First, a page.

Project: Margot Pajamas

The second project in Tilly Walnes’s Love At First Stitch* is Margot Pajama pants. When I suggested that I might make Alek a shirt, he told me he’d prefer I make him new pajama pants. Since pajama pants are usually very loose fitting and tend to be not very gendered, I made my first pair of Margot pants in his size. Then I moved on to making a pair using jersey fabric for myself.

I used the following supplies:

Alek’s pants:

Total Cost for Alek’s Pants: $34.24

Wendy’s pants:

Total Cost for My Pants: $20.44

The patterns provided in Love At First Stitch are two sided. I knew I’d need to trace them out on something prior to cutting them. I found the swedish tracing paper on Amazon and decided to give it a try. I found that placing the tracing paper over the pattern on the floor and then tracing out the size I needed with a ball point pen worked really well. The pattern and paper were easy to realign either was bumped (by me or the dog).

The swedish tracing paper is more like very lightweight fabric than a real paper, so cutting it has a nice feel.

After cutting the fabric, I used cans of beans to hold the traced pattern down while using the tracing wheel to trace it onto the wrong side of the fabric.

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Canned food holds everything in place nicely.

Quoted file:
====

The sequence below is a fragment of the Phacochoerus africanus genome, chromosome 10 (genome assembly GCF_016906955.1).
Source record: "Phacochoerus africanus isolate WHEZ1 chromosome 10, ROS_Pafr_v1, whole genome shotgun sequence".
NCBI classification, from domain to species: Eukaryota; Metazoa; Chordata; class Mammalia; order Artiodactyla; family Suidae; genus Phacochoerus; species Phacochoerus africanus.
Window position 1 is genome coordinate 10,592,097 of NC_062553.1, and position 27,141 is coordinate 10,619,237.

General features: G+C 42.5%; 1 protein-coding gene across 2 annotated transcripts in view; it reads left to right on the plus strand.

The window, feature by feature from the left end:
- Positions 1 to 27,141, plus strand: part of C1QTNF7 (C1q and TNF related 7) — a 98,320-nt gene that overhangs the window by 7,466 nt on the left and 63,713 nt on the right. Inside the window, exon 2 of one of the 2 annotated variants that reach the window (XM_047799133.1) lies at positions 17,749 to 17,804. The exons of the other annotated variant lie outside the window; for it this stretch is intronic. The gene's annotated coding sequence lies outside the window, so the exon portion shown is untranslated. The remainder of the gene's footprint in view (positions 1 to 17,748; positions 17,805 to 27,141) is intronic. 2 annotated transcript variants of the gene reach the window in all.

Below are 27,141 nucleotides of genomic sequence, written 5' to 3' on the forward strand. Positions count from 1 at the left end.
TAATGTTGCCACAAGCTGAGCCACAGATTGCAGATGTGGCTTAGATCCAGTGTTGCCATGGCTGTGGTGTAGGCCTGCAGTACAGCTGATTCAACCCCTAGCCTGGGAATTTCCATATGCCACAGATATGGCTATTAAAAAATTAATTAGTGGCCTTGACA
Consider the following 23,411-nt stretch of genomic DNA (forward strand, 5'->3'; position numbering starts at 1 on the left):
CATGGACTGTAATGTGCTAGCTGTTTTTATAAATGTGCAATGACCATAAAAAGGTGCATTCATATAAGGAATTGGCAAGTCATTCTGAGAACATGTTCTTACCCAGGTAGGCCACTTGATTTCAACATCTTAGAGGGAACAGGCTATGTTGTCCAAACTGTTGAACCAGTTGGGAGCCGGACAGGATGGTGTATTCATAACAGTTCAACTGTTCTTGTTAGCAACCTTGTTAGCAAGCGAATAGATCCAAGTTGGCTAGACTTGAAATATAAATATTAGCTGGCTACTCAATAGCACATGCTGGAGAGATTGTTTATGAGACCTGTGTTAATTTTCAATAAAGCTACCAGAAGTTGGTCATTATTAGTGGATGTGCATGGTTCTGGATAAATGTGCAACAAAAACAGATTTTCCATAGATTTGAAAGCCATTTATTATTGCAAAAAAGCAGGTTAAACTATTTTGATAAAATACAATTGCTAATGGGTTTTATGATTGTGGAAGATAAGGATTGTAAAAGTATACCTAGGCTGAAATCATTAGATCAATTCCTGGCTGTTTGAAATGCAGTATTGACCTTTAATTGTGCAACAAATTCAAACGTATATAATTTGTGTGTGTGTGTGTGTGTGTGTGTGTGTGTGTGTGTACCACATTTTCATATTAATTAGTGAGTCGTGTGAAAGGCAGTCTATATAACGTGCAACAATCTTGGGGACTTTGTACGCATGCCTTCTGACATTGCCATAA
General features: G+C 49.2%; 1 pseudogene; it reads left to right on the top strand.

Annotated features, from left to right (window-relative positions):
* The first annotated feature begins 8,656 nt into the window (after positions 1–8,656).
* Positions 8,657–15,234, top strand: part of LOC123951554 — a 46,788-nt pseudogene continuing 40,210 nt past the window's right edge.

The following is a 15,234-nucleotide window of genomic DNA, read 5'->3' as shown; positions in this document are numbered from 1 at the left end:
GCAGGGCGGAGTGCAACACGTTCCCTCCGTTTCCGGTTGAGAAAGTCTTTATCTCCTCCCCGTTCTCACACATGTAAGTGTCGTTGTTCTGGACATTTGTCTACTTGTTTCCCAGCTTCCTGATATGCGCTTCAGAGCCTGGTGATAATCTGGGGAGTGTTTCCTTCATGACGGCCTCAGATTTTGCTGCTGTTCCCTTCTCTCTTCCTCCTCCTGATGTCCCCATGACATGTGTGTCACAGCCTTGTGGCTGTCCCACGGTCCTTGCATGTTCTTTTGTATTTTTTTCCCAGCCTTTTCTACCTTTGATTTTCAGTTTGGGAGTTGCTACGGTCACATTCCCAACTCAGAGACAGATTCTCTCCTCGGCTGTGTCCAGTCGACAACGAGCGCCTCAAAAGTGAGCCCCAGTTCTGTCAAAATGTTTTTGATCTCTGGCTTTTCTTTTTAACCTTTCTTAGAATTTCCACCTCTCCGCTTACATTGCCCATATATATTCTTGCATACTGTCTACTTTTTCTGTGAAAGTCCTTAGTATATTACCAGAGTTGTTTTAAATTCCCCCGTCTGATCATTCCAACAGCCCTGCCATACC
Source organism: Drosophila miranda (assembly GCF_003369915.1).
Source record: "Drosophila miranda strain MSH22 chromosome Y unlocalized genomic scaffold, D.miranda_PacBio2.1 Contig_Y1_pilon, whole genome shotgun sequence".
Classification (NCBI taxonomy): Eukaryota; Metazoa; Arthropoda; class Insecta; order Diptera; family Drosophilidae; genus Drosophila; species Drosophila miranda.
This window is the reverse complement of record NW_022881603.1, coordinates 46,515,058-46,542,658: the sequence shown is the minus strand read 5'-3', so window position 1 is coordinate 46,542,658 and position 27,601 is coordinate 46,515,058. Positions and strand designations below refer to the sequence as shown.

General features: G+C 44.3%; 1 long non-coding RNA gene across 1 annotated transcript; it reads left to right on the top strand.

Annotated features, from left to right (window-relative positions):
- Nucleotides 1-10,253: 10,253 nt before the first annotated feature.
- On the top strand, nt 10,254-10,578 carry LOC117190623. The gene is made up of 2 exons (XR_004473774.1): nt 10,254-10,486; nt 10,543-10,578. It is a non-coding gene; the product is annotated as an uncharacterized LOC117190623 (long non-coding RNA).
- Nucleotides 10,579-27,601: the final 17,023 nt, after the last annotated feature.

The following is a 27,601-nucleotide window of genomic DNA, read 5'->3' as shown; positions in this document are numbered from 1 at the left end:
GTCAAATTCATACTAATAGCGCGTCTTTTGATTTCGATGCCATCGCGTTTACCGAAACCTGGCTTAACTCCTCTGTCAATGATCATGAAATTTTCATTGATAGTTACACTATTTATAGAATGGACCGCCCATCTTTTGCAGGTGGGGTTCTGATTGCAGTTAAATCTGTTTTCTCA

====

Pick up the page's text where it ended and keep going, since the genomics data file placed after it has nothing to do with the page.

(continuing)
After tracing it, I used my rotary cutter* to cut out the pattern. Following the steps in the book was straight forward. When I finished cutting the fabric, I was seriously intimidated. The pieces weren’t the same size and I thought I’d messed everything up. One key insight in the book is that when constructing clothing its important to align the raw edges, even if that means wrinkles in the fabric that isn’t along the edge, rather than make sure that the pieces lie flat. Given that insight, I pushed on giving it my best.

One place where I deviated from the book was when overstitching the final seam in the crotch. I just sewed them together rather than finishing each edge of the seam separately as recommend. That does mean my seams where the tie is coming out are unfinished. We’ll see how they old up over time.